India's chief economics adviser, Arvind Subramanian, is floating the idea of a Universal Basic Income, which would cost roughly 5% of India's GDP, paying out $113 to every citizen on biometric ID cards called Aadhaar. Such a scheme would require vast changes to Indian welfare programs, and consume roughly half the government's budget.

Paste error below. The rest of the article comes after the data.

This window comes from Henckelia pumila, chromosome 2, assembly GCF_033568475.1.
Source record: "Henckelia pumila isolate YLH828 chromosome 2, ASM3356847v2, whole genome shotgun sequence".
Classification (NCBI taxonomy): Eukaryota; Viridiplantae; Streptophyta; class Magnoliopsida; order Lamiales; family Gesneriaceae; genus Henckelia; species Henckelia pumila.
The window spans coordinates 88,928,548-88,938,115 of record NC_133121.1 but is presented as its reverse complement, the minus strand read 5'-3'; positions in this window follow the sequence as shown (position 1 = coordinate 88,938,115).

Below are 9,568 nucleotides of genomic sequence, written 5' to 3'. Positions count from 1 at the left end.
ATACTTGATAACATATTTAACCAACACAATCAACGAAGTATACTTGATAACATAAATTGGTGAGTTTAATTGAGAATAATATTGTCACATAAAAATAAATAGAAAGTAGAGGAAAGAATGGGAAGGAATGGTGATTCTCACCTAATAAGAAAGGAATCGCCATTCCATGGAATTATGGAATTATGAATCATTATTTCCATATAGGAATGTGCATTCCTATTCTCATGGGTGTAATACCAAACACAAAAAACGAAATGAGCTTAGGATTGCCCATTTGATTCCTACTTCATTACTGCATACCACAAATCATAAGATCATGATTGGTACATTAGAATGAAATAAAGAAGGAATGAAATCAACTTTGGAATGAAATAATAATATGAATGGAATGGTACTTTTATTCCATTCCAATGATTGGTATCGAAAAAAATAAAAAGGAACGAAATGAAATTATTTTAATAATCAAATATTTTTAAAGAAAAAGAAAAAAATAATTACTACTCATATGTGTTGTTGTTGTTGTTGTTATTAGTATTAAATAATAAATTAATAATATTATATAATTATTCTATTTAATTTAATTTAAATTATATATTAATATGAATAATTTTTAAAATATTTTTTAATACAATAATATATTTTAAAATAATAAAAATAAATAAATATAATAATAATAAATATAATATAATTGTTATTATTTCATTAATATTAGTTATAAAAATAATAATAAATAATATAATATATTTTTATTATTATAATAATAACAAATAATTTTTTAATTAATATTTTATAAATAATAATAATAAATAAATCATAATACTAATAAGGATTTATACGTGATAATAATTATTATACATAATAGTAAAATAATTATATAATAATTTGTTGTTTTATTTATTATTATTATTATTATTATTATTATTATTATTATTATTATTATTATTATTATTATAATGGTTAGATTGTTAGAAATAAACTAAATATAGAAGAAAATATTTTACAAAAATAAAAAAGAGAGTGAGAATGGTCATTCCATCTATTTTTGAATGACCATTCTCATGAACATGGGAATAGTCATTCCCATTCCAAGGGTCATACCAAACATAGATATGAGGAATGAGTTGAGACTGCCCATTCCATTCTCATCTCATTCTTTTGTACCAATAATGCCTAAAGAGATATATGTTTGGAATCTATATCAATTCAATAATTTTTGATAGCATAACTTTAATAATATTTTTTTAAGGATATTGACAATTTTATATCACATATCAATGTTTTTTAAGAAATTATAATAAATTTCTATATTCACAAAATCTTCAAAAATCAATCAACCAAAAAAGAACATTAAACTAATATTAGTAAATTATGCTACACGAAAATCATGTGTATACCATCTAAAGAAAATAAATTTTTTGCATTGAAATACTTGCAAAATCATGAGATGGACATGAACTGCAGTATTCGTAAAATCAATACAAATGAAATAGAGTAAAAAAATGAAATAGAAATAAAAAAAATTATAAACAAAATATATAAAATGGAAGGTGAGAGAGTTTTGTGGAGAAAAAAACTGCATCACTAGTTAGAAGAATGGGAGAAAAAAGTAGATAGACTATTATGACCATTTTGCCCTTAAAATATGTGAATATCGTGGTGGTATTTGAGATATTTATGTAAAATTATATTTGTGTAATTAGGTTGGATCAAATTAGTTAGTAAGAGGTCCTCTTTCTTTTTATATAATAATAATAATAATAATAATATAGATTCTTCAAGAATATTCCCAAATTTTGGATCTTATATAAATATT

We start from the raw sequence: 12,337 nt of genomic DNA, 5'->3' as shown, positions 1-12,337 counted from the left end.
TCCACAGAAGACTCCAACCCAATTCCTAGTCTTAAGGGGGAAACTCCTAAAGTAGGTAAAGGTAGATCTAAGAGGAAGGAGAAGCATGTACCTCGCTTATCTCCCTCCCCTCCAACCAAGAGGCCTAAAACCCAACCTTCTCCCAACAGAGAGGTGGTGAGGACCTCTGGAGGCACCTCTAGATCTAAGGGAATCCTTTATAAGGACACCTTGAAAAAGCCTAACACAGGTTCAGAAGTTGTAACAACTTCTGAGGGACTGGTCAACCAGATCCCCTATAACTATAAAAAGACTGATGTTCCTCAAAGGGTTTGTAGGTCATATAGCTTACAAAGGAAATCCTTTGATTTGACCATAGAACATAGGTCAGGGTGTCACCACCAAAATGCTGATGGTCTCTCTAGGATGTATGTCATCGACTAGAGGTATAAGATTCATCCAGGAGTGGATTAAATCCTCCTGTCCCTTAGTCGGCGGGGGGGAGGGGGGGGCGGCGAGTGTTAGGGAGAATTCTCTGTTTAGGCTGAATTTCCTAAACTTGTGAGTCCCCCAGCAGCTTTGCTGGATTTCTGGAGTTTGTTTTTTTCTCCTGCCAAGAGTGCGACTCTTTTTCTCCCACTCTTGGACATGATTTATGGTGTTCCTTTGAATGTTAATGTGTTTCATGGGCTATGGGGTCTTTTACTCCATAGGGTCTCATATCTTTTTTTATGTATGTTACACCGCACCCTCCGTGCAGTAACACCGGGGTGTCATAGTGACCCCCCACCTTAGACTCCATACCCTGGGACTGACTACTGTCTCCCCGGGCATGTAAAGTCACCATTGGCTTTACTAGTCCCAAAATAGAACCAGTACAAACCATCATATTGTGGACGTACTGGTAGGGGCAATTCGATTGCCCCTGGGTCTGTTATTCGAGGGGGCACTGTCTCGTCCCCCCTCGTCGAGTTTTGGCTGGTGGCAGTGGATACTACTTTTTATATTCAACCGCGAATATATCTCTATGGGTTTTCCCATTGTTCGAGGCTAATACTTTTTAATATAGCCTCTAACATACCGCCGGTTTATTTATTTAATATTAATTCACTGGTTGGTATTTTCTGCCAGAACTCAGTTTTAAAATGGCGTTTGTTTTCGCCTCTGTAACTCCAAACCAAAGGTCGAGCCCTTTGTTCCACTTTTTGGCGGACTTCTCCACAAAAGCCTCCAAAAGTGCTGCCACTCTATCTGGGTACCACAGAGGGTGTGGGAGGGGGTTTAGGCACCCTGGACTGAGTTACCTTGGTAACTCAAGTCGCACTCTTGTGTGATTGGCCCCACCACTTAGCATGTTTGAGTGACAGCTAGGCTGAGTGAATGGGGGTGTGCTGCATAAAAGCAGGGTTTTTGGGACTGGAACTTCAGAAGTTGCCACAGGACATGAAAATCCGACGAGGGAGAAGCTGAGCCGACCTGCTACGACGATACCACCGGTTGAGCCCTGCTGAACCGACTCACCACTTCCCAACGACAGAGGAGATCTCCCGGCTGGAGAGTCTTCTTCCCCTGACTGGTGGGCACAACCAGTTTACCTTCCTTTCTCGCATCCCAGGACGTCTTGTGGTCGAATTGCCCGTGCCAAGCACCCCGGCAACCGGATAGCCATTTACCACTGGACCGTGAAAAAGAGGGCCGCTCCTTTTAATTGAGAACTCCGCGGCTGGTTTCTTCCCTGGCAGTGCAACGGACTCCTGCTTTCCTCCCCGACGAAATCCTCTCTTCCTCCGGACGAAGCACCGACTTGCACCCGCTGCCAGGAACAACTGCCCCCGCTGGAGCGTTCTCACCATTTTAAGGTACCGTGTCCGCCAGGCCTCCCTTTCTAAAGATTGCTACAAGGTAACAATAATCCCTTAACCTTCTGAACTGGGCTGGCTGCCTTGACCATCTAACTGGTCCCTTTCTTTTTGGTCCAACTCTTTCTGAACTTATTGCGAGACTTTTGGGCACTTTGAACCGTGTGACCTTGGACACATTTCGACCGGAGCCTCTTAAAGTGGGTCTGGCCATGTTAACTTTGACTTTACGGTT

Don't get too worked up just yet: India won't be rolling out a UBI any time soon. As the Economist notes, Subramanian concedes that a UBI is "a powerful idea whose time even if not ripe for implementation is ripe for serious discussion."
Why this matters: There is a small but growing number of US economists, mainly liberals, who think some version of this might one day be needed here because so many jobs will be displaced by automation.